This was never more evident than in the past month. After having taken a strong stand on the war in Iraq, the Episcopal Church, U.S.A., took no notice whatever of the fall of the murderous regime of Saddam Hussein. The only news report dated April 9 to appear on its official website was a story filed from Jordan under the headline, “IRAQ CONFLICT HEIGHTENS SUSPICIONS OF U.S. INTENTIONS.” The story quoted David Harvard, an Anglican deacon from Sheffield, England, who called the war “a huge mistake.”

One of the clergy’s strongest antiwar arguments was their prediction that the invasion of Iraq would destabilize the Middle East. And certainly there were, and still are, grounds for apprehension on this score. Interestingly, however, Peace and Justice Ministries, the church’s policy arm, does not hesitate to propose initiatives that could potentially cost more lives still. The Ministries’ plan for settlement of the Israeli-Palestinian conflict calls for Israel’s withdrawal to its 1967 borders, the right of return for Palestinians, and “unconditional recognition” of a Palestinian state — with Jerusalem as its capital, shared with Israel. The Israelis’ use of American-made weapons in Gaza is condemned, as is their policy of “collective punishment.” Nothing is asked of the Palestinian leadership.

What will happen when Israelis are instantly outnumbered in their own country by Palestinian returnees? What if the new Palestinian state becomes a staging ground for international terrorism? The office of the Peace and Justice Ministries is content to leave such problems in the hands of a multinational peacekeeping force “under the auspices of the United Nations, European Union, Russia and the United States” — four sponsors who, presumably, will have no trouble at all agreeing on the correct response.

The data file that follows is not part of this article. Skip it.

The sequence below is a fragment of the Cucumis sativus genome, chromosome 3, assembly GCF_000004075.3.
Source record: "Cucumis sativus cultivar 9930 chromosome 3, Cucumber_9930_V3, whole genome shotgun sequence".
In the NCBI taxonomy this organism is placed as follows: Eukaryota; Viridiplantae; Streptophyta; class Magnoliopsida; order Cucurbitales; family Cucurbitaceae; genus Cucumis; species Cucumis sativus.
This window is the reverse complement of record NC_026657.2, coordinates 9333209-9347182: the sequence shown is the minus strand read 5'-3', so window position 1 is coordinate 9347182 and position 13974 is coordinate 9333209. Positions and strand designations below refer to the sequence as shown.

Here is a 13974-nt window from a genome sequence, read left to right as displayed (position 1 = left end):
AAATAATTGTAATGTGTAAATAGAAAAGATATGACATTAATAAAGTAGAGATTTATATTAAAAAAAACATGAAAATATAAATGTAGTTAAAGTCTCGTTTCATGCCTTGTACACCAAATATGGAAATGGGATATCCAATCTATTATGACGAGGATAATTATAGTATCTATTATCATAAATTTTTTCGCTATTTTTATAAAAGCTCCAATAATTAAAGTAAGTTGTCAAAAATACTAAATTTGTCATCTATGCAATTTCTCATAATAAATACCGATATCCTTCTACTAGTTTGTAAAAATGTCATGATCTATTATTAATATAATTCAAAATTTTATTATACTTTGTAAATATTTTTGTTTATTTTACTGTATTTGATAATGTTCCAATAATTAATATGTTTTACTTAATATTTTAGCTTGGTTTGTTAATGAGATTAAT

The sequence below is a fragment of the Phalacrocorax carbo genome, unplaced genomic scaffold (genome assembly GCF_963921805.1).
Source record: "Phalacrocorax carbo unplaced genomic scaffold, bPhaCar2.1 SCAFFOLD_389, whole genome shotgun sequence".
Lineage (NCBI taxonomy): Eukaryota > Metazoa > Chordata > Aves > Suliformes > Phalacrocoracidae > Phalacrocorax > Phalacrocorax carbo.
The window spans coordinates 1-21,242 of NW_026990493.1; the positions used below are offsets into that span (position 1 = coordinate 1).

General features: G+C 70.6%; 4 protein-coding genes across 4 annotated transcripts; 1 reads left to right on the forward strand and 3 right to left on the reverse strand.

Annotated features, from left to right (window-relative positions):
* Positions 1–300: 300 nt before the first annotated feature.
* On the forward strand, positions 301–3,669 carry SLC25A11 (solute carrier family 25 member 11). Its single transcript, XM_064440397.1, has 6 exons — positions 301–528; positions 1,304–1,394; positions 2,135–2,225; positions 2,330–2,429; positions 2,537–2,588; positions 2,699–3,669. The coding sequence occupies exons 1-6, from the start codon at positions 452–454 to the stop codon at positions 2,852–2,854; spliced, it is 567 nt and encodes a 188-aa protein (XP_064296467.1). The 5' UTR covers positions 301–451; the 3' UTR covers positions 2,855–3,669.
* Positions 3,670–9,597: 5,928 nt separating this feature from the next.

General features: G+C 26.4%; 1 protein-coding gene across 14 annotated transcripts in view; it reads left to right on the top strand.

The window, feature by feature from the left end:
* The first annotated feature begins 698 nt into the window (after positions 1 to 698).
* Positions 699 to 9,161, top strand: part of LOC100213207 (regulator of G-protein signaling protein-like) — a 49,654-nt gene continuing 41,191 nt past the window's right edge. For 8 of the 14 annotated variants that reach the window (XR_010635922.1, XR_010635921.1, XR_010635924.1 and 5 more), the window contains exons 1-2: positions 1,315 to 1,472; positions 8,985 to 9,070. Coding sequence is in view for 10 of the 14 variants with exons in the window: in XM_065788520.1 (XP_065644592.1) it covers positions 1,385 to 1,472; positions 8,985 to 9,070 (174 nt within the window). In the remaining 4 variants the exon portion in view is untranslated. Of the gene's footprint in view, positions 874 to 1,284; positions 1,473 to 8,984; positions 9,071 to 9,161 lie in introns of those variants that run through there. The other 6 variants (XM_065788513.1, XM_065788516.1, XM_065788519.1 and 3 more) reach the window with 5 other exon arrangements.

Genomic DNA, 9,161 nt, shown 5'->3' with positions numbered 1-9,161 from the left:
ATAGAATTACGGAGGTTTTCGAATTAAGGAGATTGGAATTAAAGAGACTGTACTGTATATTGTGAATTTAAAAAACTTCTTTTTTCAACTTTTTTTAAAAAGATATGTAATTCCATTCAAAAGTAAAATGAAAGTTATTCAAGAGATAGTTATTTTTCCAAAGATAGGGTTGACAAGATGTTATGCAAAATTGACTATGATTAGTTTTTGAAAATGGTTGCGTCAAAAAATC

As Bishop Moore’s theology professor pointed out long ago, the Episcopal Church has always been a big tent that shelters free thinkers. This is what makes it attractive to people like me. But it’s one thing to tolerate dissent, and something else again to have a leadership incapable of using “evil” in a sentence without also including the word “simplistic.” Episcopalians seem to do a good job of reaching out to the American Muslim community. Perhaps the denomination should consider creating an outreach program for conservatives. If nothing else, the effort would sensitize church leaders against using certain buzz words that conservatives find offensive. (“Texan” employed as a term of insult should head the list.)

In the meantime, it is easy to see why the predicted resurgence of church membership in the wake of 9/11 may not materialize — and that, even if it does, mainline Protestant denominations will be the last to realize any lasting gains. We can best honor Bishop Moore by recognizing his passing as the end of an era. The gospel of Social Action had its exhilarating moments — especially during the heyday of the civil-rights movement — but it soon degenerated into a mélange of warmed-over Marxism and Euro-complacency. We Christians who drifted away from the church in the 1960s, ’70s, and ’80s certainly don’t want to be told that we must repudiate our strengths and learn to identify ourselves as victims. Been there, done that.

Joyce Milton’s most recent book is The Road to Malpsychia.